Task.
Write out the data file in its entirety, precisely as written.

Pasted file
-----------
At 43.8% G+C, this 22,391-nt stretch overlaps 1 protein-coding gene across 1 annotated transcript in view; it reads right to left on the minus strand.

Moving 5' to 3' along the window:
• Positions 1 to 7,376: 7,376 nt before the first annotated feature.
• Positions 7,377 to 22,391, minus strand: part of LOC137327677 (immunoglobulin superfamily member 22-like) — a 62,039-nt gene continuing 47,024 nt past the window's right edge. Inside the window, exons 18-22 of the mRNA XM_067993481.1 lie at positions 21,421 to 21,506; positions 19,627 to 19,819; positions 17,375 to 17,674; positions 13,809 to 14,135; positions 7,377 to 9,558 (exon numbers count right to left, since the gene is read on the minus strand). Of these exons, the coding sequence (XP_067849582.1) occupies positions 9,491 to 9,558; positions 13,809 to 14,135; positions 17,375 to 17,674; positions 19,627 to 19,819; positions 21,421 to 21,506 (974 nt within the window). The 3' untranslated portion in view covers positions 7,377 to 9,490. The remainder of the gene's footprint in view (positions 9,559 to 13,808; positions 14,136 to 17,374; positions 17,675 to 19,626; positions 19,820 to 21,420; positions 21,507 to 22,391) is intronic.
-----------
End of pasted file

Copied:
At 43.8% G+C, this 22,391-nt stretch overlaps 1 protein-coding gene across 1 annotated transcript in view; it reads right to left on the minus strand.

Moving 5' to 3' along the window:
• Positions 1 to 7,376: 7,376 nt before the first annotated feature.
• Positions 7,377 to 22,391, minus strand: part of LOC137327677 (immunoglobulin superfamily member 22-like) — a 62,039-nt gene continuing 47,024 nt past the window's right edge. Inside the window, exons 18-22 of the mRNA XM_067993481.1 lie at positions 21,421 to 21,506; positions 19,627 to 19,819; positions 17,375 to 17,674; positions 13,809 to 14,135; positions 7,377 to 9,558 (exon numbers count right to left, since the gene is read on the minus strand). Of these exons, the coding sequence (XP_067849582.1) occupies positions 9,491 to 9,558; positions 13,809 to 14,135; positions 17,375 to 17,674; positions 19,627 to 19,819; positions 21,421 to 21,506 (974 nt within the window). The 3' untranslated portion in view covers positions 7,377 to 9,490. The remainder of the gene's footprint in view (positions 9,559 to 13,808; positions 14,136 to 17,374; positions 17,675 to 19,626; positions 19,820 to 21,420; positions 21,507 to 22,391) is intronic.